With apologies to Simon and Garfunkel:Where have you gone, Mitch Daniels, a party turns its lonely eyes to you…The purported Republican savior du jour is a mild-mannered, passion-challenged, five-foot-seven balding Hoosier who, absent all the desperate pleas from the GOP establishment, would prefer to stay home and skip a presidential bid in 2012. He did indicate last Friday that he intends to sign the Indiana bill to defund Planned Parenthood – thereby giving him cred with the morality conservatives who will vote heavily next winter in the Iowa caucuses – but in an interview with some conservative journalists yesterday, he was clearly not burning with a desire to live on the road for the next 18 months. He suggested that, yeah, maybe he’ll run “if I talk myself into this.” He also stressed that it would be great if some other estimable Republican took the plunge instead; the problem is, “I haven’t yet — still hope to — seen anyone else step up to it.”This guy is giving me Fred Thompson vibes.You may remember affable Fred, the actor/senator who was the GOP’s great white hope of 2007, when many in the party were underwhelmed by the likes of John McCain, Mitt Romney, and Mike Huckabee. After much cajoling, he joined the race – only to snooze himself into oblivion. The problem was, he lacked the requisite inner fire. Mitch Daniels may ultimately decide to run – rumor has it he could announce something by the end of next week – but his flame also seems to be set on permanent simmer. That low flame is a manifestation of his natural temperament, and Republicans might see that as laudable, because, unlike many politicians, he comes off as a real human. On the other hand, he is also quite candid – perhaps to his own political detriment. If he really was burning to run, perhaps he would be more guarded. For instance, when asked yesterday whether he was ready to debate President Obama on foreign policy, he replied:”Probably not.”No, no, no, that’s not what a Republican ought to say, ever.There is no way that the self-professed party of muscular national security – the party that has long considered itself the true steward of American foreign policy, the party that has frequently succeeded in painting the Democrats as foreign policy wimps – will ever nominate a candidate who concedes commander-in-chief turf to Barack Obama.And the national-security factor is now more important than ever, in the wake of Obama’s success in knocking off the master terrorist who eluded George W. Bush.Even if the ’12 campaign is fought primarily on domestic economic issues, Republicans won’t want to punt the foreign policy realm. That’s not who they are. The problem is, virtually none of the Republican hopefuls have any foreign policy credentials – and, it turns out, alleged savior Mitch Daniels doesn’t have any, either. And worse yet, he essentially confesses it.According to a National Review post yesterday, “On Afghanistan, he refuses to second-guess the decisions of the president, to whose greater access to information he defers.” No traction for Republicans on that one. On the issue of America’s far-flung military commitments, Daniels said that “it cannot be illegitimate to ask” whether some changes should be made, but he didn’t offer any answers. No traction for Republicans on that one, either.The thing is, Daniels has never worked in the foreign policy realm; he has never had to think seriously about any of that stuff. He was a Senate aide for awhile back in the ’80s, then he worked for an Indiana think tank, then he made a lot of money in the private sector, then he served as Bush’s first budget director, then he returned to Indiana to wrestle as governor with everyday issues such as school vouchers. (Was Obama a foreign policy maven when he announced his ’08 bid? Nope. But he had a strong interest in those issues, and discussed them frequently – most notably when he opposed the Iraq war while still a state senator.) Indeed, Daniels’ vague foreign policy responses yesterday mirror the vague responses he offered back in June 2010, during another meeting with conservative journalists (which proves that in the interim he has evinced little interest in prepping for a presidential race.) Commentator Jennifer Rubin attended that ’10 sitdown, and subsequently wrote this skeptical account:”I asked him the sole question on foreign policy — in what fundamental ways had Obama erred? He did not address any of the basic concerns conservatives have been discussing (e.g., engagement with despots, indifference on human rights, animus toward Israel). Instead, he gave a platitude, ‘Peace through strength has totally been vindicated.’ And then he immediately asserted that we have to ‘ask questions about the extent of our commitments.’ He said, ‘If we go broke, no one will follow a pauper.’ At least temporarily, he said, we can’t maintain all our commitments. “But (Rubin asked Daniels) if our foes don’t take a break, what do we do? Should we pull up stakes in Iraq and Afghanistan and hack away at the defense budget? It’s not clear whether he has thought these issues through, or whether he views foreign policy as anything more than a cost-control issue.”Rubin is still on Daniels’ case. She noted the other day that Daniels was virtually the sole prospective ’12 candidate to resist commenting on the death of Osama bin Laden. She wrote that he doesn’t seem like “a guy who envisions himself as commander in chief….Does he have views or even an interest in national security? He has never said or written anything to suggest he does. Maybe this is above his pay grade, and he prefers to stick to what he knows — budget cutting. Maybe Daniels will never throw his hat into the ring. But if he does, it is fair to ask whether he understands the obligations of and has any views on the job of commander in chief.”And The Daily Caller, the ascendant conservative website, piled on Daniels yesterday: “His stunning and telling silence about defense and foreign policy…suggests that Daniels isn’t a serious or credible candidate.”Such are the telltale symptoms of Fred Thompson disease. The big question today is whether Daniels has the requisite adrenaline to stretch beyond his comfort zone.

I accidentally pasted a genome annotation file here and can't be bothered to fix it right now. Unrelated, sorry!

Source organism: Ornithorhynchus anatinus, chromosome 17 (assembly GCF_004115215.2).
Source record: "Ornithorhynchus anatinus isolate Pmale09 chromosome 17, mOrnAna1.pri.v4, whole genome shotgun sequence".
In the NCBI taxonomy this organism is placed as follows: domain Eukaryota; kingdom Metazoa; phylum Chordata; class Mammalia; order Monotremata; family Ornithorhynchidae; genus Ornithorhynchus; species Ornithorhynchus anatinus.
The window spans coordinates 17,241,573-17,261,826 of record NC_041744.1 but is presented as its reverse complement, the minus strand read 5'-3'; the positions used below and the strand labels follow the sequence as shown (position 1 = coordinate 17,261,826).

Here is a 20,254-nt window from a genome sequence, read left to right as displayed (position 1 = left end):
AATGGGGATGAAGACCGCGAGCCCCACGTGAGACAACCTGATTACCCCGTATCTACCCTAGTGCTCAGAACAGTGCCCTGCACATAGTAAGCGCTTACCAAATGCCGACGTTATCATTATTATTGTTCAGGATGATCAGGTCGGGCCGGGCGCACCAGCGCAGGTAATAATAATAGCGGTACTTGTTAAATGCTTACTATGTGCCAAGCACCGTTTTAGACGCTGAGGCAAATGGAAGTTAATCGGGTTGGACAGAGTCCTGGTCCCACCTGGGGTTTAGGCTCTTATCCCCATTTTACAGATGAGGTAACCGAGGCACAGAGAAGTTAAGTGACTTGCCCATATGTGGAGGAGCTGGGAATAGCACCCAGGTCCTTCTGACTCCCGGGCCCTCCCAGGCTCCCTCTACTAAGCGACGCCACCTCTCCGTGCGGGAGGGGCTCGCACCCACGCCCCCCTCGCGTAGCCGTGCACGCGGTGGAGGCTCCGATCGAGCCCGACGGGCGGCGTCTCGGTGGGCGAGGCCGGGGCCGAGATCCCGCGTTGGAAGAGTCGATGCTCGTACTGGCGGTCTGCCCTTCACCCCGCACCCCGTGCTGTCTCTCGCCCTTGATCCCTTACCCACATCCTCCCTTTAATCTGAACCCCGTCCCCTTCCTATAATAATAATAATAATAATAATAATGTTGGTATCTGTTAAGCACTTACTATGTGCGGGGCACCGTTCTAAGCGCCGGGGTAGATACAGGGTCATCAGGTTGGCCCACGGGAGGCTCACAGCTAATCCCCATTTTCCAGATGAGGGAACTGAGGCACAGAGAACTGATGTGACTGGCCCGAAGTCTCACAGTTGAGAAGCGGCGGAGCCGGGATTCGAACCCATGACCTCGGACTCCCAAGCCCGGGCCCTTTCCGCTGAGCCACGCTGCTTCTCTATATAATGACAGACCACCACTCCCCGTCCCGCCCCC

Meanwhile, in South Carolina, the lineup is set for the first Republican presidential candidates debate, slated for tomorrow night. Prepare to be dazzled:Tim Pawlenty, Rick Santorum, Ron Paul, Herman Cain, and Gary Johnson.Those guys – combined – draw roughly 10 percent support from grassroots Republicans nationwide.Does this party know how to put on a show, or what? The word pathetic comes to mind, but I prefer this rueful lament, voiced yesterday by GOP operative Bob McAlister:”It’s like a beauty contest where all the women are ugly.”